With each passing year, the Consumer Electronics Show seems to draw an increasing level of flak for supposedly losing its relevance. A growing number of big, hot companies such as Apple and Google don’t exhibit there, so it’s obviously not worth going to — or so the commentary goes.
This year’s show was no different, and the news that stalwart Microsoft won’t be back in 2013 led to another round of media speculation about whether the event is in decline.
For Canadian companies, however, CES may be more vital than ever. With the big boys pulling out to do their own thing, the smaller players – Canada’s stock in trade – will inevitably fill the void.
Dozens of Canadian firms of all sizes already head to the event to take advantage of its main purpose – while the glitzy new televisions and tablets get most of the attention, CES is after all still a trade show. For many companies, it’s a vital launching pad and place to do business.
“This is our coming-out party,” said Chris Houston, founder and chief executive of Toronto-based start-up SurfEasy. “It’s an expense for anyone to come to a show like this, but we mulled it over and decided that it’s good to get out and start talking to people. There’s no better place to get yourself exposed than here.”
Even small firms get noticed
With more than 140,000 attendees from around the world, it’s easy for a small company to get lost in the shuffle. But at the same time, the sheer volume of visitors means some attention is inevitable.
SurfEasy, which had a booth in the Eureka Park section reserved for startups, used the show to unveil its secure web-browsing USB key. When plugged in, the device lets a user store all of his or her bookmarks, history and passwords on it. When unplugged, the information doesn’t stay on the computer but rather goes with the user on the key.
For Houston, there’s no question CES was a success. The company’s product received coverage in a number of media outlets, including influential U.S. podcast This Week in Tech, and attention from potential partners.
“There’s been phenomenal interest from people in countries all over the world,” he said. “Without naming names, we’ve talked to distributors both in North America and internationally. You never know if it’s going to pan out, but certainly if even a small fraction does, it’s going to be a good return on investment for us.”
At the other end of the spectrum, Markham, Ont.-based Gentec International has been exhibiting at CES for more than 20 years. The company distributes and imports everything from iPhone cases to headphones and home theatre furniture, and stresses the trade aspect of the show over its gadget glitz.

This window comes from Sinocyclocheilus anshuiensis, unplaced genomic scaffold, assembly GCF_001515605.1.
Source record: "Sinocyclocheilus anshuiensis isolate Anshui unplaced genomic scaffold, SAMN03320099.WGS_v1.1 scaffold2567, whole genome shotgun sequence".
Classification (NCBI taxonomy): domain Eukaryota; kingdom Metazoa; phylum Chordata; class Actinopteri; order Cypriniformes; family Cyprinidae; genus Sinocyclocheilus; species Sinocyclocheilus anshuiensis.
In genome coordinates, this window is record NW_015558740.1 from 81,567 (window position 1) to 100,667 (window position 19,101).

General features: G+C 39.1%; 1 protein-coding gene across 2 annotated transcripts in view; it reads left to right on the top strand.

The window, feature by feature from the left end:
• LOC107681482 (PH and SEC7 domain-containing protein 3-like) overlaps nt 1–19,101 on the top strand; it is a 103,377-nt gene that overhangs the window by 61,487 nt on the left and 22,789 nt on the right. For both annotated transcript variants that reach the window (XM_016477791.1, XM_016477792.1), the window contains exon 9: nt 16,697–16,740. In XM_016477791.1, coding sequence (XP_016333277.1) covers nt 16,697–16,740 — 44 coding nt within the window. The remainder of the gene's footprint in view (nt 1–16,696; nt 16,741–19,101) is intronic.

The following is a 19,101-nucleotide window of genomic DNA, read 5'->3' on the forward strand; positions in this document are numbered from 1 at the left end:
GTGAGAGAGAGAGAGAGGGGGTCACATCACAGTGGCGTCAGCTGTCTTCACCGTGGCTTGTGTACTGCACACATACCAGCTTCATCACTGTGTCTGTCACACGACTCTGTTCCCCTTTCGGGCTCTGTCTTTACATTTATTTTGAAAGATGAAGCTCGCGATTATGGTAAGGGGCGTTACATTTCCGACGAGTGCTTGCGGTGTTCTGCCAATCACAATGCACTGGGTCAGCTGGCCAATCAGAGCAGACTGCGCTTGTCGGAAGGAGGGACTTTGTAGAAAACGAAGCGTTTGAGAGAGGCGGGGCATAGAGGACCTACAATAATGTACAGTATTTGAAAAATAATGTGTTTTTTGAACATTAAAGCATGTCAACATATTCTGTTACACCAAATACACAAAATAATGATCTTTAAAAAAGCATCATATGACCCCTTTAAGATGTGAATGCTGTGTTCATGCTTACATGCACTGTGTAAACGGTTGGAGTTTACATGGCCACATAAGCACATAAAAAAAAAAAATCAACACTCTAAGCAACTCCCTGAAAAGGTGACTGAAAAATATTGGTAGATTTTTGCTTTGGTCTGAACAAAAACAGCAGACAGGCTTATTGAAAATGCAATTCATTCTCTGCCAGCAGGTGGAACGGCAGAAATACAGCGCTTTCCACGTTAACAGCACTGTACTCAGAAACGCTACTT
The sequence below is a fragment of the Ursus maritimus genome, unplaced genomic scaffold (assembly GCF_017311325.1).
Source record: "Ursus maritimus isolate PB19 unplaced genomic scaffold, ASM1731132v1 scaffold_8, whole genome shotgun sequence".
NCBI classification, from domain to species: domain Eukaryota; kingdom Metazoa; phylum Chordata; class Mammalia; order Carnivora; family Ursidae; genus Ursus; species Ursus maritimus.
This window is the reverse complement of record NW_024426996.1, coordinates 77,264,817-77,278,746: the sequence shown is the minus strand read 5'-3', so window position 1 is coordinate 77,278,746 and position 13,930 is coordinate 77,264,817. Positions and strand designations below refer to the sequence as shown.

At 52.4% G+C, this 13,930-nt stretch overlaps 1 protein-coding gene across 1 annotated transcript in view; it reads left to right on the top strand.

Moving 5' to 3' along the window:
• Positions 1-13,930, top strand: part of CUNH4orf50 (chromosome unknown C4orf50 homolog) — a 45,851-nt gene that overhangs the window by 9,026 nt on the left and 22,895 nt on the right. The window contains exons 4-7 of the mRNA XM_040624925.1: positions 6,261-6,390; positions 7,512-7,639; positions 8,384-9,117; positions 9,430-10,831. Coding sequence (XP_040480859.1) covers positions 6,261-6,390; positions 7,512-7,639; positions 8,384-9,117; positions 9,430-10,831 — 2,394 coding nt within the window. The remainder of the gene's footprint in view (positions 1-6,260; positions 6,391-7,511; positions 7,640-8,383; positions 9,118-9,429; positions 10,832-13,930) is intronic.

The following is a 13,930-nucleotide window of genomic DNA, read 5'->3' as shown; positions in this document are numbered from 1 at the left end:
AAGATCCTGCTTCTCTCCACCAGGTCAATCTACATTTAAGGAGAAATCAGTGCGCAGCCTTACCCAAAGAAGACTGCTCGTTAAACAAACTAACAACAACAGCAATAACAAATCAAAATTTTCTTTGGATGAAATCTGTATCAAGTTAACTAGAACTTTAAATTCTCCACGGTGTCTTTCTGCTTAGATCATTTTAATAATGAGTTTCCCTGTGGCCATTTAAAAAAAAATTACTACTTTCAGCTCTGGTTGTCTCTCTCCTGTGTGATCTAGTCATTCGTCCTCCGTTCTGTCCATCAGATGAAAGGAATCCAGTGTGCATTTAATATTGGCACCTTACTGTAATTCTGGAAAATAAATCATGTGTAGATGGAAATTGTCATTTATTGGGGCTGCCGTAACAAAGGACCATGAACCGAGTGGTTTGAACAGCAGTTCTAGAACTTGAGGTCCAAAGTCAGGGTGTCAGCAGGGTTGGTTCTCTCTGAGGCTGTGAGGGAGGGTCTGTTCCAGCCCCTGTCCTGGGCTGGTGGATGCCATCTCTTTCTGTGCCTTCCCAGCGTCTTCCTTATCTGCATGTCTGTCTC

“A lot of our [retailer] customers come here to see the new sexy TVs, but where they’re making their money is on the accessories, which is where we come in,” said chief executive Joel Siegel.
This year, Siegel tried something different – he hung a large banner over his booth in the Las Vegas Convention Center’s cavernous South Hall proclaiming Gentec to be “your gateway to Canada,” an enticement to accessory makers looking for a distributor. The strategy worked, he said, with a number of companies approaching him to “explore the opportunity.”
“Some years [the booth investment] pays for itself, other years you don’t get the same bang for your buck,” he said. “This year, however, has been fantastic.”
Jaime Alexander, who quit his job at IBM a year ago to start his Toronto-based company Sound Selecta, was also pleased with how CES turned out.
“I really didn’t know what to expect coming here, especially because the traditional focus of CES has been on hardware,” he said. “The first two hours were a little slow and I was having second thoughts on whether we should have come, but over time we got a random assortment of interest from people, from technology manufacturers and audio companies.”
Sound Selecta creates the Art Jam line of apps, which turn Apple devices into soundboards. Users can create their own beats and songs by tapping on artistic graphics on screen.
Alexander’s hope is to license the technology to companies in the creative industry, some of whom could incorporate it into visual music displays. His first instinct was to try to attract attention at a show specifically devoted to music, but he opted for CES after learning about the Eureka Park startup zone, which kicked off this year.
Like SurfEasy’s Houston and Gentec’s Siegel, Alexander feels he got his money’s worth.
“Now that we’re packing up, I think it was actually a great use of our time,” he said while disassembling his booth on Thursday evening. “I’ve got a stack of business cards that wouldn’t be there from a focused music conference.”
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